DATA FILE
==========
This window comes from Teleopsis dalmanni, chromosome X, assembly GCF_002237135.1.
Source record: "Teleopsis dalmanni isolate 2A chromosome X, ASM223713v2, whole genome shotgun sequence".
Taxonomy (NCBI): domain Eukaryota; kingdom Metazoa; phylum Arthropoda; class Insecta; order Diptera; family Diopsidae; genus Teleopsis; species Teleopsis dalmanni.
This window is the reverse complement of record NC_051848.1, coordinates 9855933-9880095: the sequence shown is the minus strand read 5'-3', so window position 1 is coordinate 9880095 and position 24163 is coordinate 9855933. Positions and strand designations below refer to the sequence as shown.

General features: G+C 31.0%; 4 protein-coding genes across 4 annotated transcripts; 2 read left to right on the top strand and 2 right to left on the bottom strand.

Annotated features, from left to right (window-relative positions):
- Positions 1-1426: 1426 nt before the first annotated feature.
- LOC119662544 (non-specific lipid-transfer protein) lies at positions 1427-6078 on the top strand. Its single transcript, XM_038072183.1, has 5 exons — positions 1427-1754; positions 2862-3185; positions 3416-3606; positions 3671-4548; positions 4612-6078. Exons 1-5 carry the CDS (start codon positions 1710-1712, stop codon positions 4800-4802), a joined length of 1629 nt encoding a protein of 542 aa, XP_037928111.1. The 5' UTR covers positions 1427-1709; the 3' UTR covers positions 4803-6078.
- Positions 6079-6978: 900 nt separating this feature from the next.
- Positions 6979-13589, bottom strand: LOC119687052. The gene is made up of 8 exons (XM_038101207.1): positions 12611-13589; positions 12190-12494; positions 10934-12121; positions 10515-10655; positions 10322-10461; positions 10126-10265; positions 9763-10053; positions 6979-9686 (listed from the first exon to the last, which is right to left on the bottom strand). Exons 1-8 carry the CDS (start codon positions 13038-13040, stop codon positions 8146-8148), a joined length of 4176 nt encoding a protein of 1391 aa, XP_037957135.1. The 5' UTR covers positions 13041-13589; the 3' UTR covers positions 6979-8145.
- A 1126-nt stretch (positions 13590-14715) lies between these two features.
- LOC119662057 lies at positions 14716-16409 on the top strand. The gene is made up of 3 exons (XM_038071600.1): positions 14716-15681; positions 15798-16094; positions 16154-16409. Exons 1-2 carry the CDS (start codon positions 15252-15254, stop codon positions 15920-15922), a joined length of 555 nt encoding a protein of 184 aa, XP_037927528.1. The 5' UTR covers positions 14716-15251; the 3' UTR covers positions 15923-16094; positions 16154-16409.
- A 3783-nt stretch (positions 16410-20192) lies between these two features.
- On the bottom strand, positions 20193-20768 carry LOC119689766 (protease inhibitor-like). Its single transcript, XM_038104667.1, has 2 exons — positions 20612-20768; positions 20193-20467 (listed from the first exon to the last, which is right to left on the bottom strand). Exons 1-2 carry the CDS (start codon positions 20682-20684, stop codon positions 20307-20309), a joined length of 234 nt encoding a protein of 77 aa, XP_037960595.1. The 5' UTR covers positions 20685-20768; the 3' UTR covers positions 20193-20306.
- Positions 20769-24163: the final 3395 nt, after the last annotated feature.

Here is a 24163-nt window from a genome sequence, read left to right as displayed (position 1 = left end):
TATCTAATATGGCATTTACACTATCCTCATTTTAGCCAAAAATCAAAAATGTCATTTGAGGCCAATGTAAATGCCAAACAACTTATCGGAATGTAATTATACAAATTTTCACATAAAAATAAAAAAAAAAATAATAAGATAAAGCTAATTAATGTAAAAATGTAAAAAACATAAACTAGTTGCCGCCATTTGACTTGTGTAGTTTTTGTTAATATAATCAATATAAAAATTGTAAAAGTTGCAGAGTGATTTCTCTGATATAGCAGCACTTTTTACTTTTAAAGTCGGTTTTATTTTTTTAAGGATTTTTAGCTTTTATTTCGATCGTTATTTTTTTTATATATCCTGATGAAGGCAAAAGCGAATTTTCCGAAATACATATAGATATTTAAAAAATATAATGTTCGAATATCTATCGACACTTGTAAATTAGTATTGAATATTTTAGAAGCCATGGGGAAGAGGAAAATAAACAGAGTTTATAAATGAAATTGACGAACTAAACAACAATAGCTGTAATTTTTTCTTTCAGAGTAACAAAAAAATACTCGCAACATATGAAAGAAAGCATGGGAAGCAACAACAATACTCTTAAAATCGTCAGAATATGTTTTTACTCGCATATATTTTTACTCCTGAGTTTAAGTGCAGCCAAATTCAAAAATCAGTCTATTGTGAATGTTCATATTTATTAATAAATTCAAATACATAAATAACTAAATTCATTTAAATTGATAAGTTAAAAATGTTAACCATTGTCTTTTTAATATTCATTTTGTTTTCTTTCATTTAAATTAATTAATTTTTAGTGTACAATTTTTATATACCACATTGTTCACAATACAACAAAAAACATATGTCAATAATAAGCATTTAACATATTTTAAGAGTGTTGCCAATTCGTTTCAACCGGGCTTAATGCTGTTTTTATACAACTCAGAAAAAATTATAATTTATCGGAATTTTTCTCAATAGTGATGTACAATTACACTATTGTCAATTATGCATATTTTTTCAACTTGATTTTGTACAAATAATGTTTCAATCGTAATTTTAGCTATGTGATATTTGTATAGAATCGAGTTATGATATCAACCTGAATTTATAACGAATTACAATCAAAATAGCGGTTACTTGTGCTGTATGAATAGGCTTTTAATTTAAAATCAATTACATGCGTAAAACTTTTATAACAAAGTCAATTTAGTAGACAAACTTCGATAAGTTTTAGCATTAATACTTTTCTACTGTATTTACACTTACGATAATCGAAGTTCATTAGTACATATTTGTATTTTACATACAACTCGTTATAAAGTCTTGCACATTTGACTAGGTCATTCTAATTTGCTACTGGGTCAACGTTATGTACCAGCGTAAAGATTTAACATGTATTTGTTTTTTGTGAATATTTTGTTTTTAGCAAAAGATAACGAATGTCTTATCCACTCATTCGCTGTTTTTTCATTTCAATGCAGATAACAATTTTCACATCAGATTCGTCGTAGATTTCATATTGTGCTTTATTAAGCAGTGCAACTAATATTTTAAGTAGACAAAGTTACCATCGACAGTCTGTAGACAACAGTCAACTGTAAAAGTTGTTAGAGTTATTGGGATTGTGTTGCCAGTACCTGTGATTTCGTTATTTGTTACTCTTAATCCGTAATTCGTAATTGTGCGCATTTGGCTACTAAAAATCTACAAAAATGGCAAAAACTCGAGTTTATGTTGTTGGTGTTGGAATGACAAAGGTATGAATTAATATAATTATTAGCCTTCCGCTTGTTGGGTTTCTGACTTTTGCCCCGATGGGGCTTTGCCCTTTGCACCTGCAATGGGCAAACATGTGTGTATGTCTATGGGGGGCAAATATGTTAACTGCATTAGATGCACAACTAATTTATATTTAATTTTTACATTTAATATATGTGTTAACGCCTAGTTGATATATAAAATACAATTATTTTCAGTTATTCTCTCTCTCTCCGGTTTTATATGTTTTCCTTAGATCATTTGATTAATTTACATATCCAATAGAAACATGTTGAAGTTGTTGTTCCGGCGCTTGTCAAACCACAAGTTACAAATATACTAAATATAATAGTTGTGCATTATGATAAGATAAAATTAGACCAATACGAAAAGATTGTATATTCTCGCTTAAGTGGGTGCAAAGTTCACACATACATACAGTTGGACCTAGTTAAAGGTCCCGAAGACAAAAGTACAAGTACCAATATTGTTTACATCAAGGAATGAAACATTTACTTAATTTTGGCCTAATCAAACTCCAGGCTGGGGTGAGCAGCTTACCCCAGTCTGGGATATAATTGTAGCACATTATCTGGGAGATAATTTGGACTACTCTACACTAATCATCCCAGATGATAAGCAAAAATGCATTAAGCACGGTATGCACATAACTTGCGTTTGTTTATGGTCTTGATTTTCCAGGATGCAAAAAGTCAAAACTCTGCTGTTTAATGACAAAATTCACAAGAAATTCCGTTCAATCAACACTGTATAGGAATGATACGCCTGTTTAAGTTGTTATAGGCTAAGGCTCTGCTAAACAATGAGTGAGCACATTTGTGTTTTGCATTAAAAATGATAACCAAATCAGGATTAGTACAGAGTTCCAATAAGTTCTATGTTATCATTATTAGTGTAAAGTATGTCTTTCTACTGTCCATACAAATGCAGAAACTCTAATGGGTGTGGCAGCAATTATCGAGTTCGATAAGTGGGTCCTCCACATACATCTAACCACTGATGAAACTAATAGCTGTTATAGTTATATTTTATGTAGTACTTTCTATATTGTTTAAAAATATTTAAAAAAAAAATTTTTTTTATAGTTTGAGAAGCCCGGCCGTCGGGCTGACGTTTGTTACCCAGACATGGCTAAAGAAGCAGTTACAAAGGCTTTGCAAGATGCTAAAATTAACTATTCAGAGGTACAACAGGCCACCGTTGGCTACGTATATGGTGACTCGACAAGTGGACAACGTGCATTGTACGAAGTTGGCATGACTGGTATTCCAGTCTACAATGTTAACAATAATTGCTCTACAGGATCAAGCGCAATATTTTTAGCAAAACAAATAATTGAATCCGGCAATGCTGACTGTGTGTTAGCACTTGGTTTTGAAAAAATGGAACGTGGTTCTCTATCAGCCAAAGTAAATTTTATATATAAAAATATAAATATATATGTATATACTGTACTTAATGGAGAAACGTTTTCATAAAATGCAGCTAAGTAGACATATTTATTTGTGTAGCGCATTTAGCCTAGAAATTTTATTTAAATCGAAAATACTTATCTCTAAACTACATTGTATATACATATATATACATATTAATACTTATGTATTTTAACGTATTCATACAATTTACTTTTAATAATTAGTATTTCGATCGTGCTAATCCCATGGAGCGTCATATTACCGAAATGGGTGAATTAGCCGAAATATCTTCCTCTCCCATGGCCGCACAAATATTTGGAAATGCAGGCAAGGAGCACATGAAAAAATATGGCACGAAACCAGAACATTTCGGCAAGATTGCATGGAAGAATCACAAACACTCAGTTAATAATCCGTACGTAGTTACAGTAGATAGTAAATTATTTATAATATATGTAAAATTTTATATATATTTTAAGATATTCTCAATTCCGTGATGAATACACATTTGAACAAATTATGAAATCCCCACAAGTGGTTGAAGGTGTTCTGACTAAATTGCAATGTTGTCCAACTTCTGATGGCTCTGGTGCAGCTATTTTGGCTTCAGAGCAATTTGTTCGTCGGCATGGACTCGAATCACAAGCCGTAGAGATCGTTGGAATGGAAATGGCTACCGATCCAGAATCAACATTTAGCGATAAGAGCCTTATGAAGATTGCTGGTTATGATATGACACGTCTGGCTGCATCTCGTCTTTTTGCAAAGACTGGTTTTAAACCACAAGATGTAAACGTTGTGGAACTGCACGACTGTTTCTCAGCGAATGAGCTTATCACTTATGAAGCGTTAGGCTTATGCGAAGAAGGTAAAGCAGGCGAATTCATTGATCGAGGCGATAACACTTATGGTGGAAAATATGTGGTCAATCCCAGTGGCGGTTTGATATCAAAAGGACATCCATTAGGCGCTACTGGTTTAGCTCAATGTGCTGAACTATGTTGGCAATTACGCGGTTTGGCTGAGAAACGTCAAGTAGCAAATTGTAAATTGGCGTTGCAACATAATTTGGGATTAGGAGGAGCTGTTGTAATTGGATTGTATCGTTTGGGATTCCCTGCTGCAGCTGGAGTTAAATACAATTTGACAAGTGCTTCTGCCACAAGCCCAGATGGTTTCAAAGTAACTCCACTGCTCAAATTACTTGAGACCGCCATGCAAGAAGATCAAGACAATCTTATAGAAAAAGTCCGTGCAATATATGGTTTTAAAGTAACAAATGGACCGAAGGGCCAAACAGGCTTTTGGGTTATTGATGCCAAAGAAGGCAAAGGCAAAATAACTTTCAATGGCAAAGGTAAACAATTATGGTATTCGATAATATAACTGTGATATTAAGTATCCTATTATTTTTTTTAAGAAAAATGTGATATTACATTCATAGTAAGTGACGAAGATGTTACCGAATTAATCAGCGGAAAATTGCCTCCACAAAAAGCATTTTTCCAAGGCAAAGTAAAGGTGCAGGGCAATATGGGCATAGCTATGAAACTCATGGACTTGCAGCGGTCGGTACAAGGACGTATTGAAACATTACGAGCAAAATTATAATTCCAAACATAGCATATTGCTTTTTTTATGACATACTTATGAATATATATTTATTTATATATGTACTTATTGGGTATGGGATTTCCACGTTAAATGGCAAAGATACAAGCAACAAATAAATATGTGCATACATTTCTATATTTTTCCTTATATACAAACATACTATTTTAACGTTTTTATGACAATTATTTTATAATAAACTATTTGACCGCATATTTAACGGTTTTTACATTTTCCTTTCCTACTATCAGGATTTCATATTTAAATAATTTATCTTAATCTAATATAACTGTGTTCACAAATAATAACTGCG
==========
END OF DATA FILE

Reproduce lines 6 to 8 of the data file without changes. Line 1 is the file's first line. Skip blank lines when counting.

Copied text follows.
Annotated features, from left to right (window-relative positions):
- Positions 1-1426: 1426 nt before the first annotated feature.
- LOC119662544 (non-specific lipid-transfer protein) lies at positions 1427-6078 on the top strand. Its single transcript, XM_038072183.1, has 5 exons — positions 1427-1754; positions 2862-3185; positions 3416-3606; positions 3671-4548; positions 4612-6078. Exons 1-5 carry the CDS (start codon positions 1710-1712, stop codon positions 4800-4802), a joined length of 1629 nt encoding a protein of 542 aa, XP_037928111.1. The 5' UTR covers positions 1427-1709; the 3' UTR covers positions 4803-6078.